Adulteration frequently occurs along the trade-chain. Consequently, merchandise samples and delivered batch are not always identical. BatchCheck takes advantage of the high resolution and the unmatched reproducibility of magnetic resonance spectroscopy regarding quantitative information. The procedure relies on the comparison of the quantitative spectral fingerprints of the merchandise sample and a sample drawn from the delivered batch. By contrast to, e.g., stable isotope methods, where typically a handful of parameters are used for such comparisons, BatchCheck utilizes several hundreds of signals available from the magnetic resonance spectrum (Figure 1). Using statistical methods fingerprints of the merchandise sample and the batch that was finally sold are compared in back-to-back measurements with highest sensitivity in the shortest possible time. In the case of deviations of the two samples that are being compared, combined with the quantitative evaluation available from SGF Juice-Profiling can aid identification of deliberate adulteration, dilution or quality defects resulting from inappropriate storage before, during or after transportation.
Today, magnetic resonance based profiling tests are routinely applied for quality and authenticity screening of fruit juices, wines and honey. Applications include testing of raw materials as well as finalized and packaged products. The method is applied by the private sector as well as governmental agencies. Utilization of a centralized ISO 17025 accredited evaluation method in combination with the outstanding reproducibility of the magnetic resonance technology, maximum comparability and reproducibility of results is ensured. SGF Juice-Profiling has been applied for over 10 years in the market. The Honey-Profiling (2,3) module that was added recently expands the capabilities of the profiling method. With this newly available module it is possible to quickly screen for adulteration of honey, an important ingredient for many fruit juices. Hence, magnetic resonance based profiling offers significant advantages for time and cost savings in production, and can make an important contribution to regain lost consumer confidence.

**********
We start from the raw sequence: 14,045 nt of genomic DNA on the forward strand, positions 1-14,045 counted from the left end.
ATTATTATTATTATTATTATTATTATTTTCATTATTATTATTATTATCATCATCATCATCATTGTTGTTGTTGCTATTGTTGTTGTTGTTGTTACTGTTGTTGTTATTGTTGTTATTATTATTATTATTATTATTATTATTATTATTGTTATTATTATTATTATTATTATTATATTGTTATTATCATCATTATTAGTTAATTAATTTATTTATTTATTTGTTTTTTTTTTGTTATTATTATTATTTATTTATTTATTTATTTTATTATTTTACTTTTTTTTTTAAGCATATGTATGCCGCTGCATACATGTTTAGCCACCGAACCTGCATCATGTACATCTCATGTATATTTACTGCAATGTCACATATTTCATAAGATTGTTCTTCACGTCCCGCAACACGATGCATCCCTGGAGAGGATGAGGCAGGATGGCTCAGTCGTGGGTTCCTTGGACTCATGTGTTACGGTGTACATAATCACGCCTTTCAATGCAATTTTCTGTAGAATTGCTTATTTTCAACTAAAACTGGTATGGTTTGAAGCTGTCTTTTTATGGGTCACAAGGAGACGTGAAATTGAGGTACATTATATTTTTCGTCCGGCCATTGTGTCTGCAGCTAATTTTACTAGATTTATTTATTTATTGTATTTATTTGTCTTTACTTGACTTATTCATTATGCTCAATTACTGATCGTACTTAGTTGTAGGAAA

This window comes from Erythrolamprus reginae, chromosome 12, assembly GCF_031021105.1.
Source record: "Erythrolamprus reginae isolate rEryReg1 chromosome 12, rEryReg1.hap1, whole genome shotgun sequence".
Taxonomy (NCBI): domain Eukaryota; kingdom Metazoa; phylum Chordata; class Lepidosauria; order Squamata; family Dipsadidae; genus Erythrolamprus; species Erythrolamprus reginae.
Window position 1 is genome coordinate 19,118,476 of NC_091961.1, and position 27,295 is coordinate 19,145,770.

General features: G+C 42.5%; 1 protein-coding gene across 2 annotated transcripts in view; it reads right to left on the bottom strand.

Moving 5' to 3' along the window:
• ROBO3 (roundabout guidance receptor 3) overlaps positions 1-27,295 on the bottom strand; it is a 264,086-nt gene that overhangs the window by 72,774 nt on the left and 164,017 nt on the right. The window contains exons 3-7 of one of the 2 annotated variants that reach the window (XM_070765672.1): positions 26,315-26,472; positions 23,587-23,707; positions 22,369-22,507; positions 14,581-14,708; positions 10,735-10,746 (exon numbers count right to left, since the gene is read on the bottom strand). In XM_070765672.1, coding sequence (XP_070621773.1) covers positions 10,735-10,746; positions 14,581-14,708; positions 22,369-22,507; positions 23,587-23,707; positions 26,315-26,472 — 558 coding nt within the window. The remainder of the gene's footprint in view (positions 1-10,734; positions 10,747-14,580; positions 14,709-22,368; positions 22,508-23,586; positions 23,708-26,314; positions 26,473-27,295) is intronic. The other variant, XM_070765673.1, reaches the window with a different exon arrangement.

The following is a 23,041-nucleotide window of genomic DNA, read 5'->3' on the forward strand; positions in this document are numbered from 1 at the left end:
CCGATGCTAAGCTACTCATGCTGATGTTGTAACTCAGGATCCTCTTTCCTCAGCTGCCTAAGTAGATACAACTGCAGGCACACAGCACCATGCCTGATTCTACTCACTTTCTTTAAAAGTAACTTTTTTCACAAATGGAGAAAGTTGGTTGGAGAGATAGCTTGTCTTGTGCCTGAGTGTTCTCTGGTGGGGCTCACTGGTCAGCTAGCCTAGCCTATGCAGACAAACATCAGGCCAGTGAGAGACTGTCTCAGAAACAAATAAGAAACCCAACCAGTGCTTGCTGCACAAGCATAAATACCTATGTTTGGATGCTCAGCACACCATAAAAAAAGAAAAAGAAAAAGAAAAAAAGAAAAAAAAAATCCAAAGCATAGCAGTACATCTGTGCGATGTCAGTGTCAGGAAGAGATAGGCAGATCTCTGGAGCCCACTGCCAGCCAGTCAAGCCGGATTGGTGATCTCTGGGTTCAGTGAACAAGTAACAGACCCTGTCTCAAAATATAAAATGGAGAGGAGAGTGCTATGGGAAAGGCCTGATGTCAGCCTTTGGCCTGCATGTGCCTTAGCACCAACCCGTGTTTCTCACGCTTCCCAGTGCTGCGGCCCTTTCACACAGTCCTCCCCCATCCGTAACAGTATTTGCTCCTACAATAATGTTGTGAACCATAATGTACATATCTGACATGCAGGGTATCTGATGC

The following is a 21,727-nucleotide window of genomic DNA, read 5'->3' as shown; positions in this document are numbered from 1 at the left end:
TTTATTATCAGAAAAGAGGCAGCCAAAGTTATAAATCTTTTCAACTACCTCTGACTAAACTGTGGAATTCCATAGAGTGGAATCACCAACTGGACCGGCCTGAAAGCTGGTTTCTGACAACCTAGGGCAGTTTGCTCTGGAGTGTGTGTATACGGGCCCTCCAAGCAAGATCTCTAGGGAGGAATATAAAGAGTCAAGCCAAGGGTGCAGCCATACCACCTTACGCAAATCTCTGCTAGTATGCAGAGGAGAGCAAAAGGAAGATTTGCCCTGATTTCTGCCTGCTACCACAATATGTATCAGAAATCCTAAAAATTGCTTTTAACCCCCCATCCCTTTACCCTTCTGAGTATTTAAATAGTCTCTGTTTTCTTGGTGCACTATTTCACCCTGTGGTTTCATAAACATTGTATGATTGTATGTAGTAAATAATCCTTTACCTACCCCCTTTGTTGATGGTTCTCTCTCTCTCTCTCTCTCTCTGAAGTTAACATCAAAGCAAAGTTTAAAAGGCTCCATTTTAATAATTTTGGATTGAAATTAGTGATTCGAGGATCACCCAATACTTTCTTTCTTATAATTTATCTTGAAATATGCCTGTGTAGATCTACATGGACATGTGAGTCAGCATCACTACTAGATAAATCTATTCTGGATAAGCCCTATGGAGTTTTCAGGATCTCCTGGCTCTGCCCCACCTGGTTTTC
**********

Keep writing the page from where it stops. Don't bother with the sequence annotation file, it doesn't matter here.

Figure 1: ALNuMed’s BatchCheck relies on the quantitative information of hundreds of signals available from a magnetic resonance ingredient fingerprint. In the above, two expansions of such ingredient fingerprints are shown (10 % of total fingerprint; magnetic resonance scale in ppm [parts per million], intensity scale in arbitrary units). The right panel shows fingerprint traces from two different batches of a fruit puree, while the left panel depicts ingredient fingerprints of two samples of the same batch. It can clearly be seen that the fingerprints of samples from different production batches differ significantly – despite resembling the same fruit type. By contrast, the fingerprints of the same sample depicted in the right panel are essentially identical. The region selected typically shows signals of phenolic substances, which are present at comparatively low concentrations. Of note, from the same measurement magnetic resonance allows quantification of ingredients present at much higher concentrations, including sugars and organic acids. The resulting quantitative fingerprint differs in quality and reproducibility form other available technologies and even allows testing for fruit variety, dilution, and geographic origin of the fruit with SGF Juice-Profiling.
(1) Spraul M et al.: NMR-Based Multi Parametric Quality Control of Fruit Juices: SGF Profiling. Nutrients 1(2), 148-155 (2009). doi: 10.3390/nu1020148
(2) Schwarzinger S et al.: More than honey? Rapid authenticity testing of honey with NMR spectroscopy and consequences for sample preparation. Q&More 2, 36-43 (2014). http://rs1.chemie.de/images/23940.pdf
(3) Schwarzinger S et al.: Authentic food: Why a single analysis parameter is not enough. Q&More 1, 37-43 (2016). http://rs1.chemie.de/images/30172.pdf